Sabres cut it close for cancer fundraiser - The Buffalo News

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Sabres cut it close for cancer fundraiser

As a child, family night for Anthony George often meant sitting around the television with his parents and sister to watch the Sabres. They’d talk and bond while rooting for Gilbert Perreault and the French Connection.

Cancer ruined that. George’s father and sister succumbed to the disease, putting an end to the meaningful get-togethers.

A good thing came from the terrible ordeal, however. George founded “Goin’ Bald for Bucks” during his sister’s third fight with cancer, and the fundraiser has generated more than $2.1 million for Roswell Park Cancer Institute. More than $13,000 came in Monday courtesy of George’s favorite hockey team and its fans.

Five Buffalo players – Cody Hodgson, Mike Weber, Alex Sulzer, Mark Pysyk and Brayden McNabb – had their heads shaved in the First Niagara Center atrium. They all eclipsed their goal of bringing in $1,000 in donations, and Hodgson has pledged to match the grand total.

“The Sabres have really been part of my family growing up,” George said. “Unfortunately, my sister and father both passed away due to cancer, but it’s good to know the Sabres are part of the family still, and they’re there supporting us in our fight.”

While the funds are great and needed, George says the attention the Sabres will bring to the cause is more important. Fans can get a look at the haircuts tonight when the Sabres host the Florida Panthers.

“Unfortunately, the diseases are my best recruiter,” said George, a Lake Shore High School history teacher. “But with the Sabres on board, who knows where it can go from here. They’re a big part of our community. They mean a great deal to Western New York, and here they are helping to support Western New York’s premier hospital.”

The players are offering solidarity to patients suffering from cancer. Chemotherapy causes them to lose their hair, and now they know they aren’t alone. More than 50 people joined George in watching the Sabres’ locks flutter to the ground.

“We appreciate your donations, we appreciate your support and we appreciate you guys being here,” Weber said.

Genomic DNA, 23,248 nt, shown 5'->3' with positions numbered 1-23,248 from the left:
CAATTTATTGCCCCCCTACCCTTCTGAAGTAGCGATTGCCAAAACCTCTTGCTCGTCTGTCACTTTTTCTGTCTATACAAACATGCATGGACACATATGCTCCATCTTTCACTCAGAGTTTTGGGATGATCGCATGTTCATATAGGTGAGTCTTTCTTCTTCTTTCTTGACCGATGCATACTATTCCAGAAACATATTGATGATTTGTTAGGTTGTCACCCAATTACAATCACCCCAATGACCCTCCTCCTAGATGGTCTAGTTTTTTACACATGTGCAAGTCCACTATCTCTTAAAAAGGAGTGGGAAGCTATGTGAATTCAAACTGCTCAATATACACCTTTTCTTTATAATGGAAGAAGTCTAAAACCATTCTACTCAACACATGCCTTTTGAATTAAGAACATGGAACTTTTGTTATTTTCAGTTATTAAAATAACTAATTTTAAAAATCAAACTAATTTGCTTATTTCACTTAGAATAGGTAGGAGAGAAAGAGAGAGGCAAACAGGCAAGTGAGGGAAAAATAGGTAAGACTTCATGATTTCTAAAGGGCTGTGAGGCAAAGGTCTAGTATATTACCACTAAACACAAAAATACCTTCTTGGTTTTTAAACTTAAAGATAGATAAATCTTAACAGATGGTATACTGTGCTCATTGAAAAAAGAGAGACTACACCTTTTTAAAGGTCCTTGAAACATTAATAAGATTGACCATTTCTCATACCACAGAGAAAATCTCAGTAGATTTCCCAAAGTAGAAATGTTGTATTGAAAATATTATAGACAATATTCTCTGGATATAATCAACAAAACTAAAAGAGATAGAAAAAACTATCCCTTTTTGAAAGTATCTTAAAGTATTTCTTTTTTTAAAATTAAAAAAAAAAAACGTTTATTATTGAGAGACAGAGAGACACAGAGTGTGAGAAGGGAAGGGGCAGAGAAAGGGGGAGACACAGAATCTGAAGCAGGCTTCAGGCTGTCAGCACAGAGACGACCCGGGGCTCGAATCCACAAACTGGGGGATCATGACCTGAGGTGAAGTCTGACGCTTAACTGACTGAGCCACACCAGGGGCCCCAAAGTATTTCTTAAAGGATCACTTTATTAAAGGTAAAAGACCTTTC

The barbers – teammates Ryan Miller, Steve Ott, John Scott, Drew Stafford and Brian Flynn – created funky looks and a little pain with their electric clippers.

Miller went straight down the middle of Hodgson’s head. It was sort of a reverse Mohawk cut that reminded the goaltender of Krusty the Clown from “The Simpsons.”

“We need a better hair cutter than Brian,” Pysyk said. “I think I’m bleeding.”

The defenseman also said his head was cold, but a child from the program helped that by handing out ballcaps that read “Believe” with the letters “l-i-v-e” in bold.

“It’s not just about getting a haircut,” Hodgson said. “It’s about raising awareness and finally getting rid of this disease.

“Do it,” was the center’s advice to anyone thinking of joining the cause: “Get your relatives, get your family, get your friends. Everybody get behind you and make it fun. It’s fun for us, and it would be fun for you guys.”

George knows from experience that the head shaving can make a difference. His sister, Cathleen, was in her early 30s when she battled cancer. She was self-conscious about her hair loss and usually covered her head with a hat or scarf. That changed after Anthony shaved his head to match hers.

“When they give you chemo, they usually give you steroids beforehand to boost your immune system, so she’d have a period of maybe a day where she had a lot of energy,” George said. “We’d go shopping. She was cheap, so we’d always go to the dollar store in Hamburg. I remember we walked in, and I took my hat off and was bald, and she took her hat off. She had never done that before.

“She was not uncomfortable being bald in public because I was bald in public. That right there told me that I need to keep doing this, and I’ve got to get other people to do it.

“Thankfully, I don’t know what it’s like to have to struggle for your life with a disease like that. But having to struggle for your life on top of everyone looking at you and feeling like you’re the oddball, to at least make them not feel like the oddball is a major accomplishment. That’s what got it going, and that’s what keeps driving me to keep doing it.”


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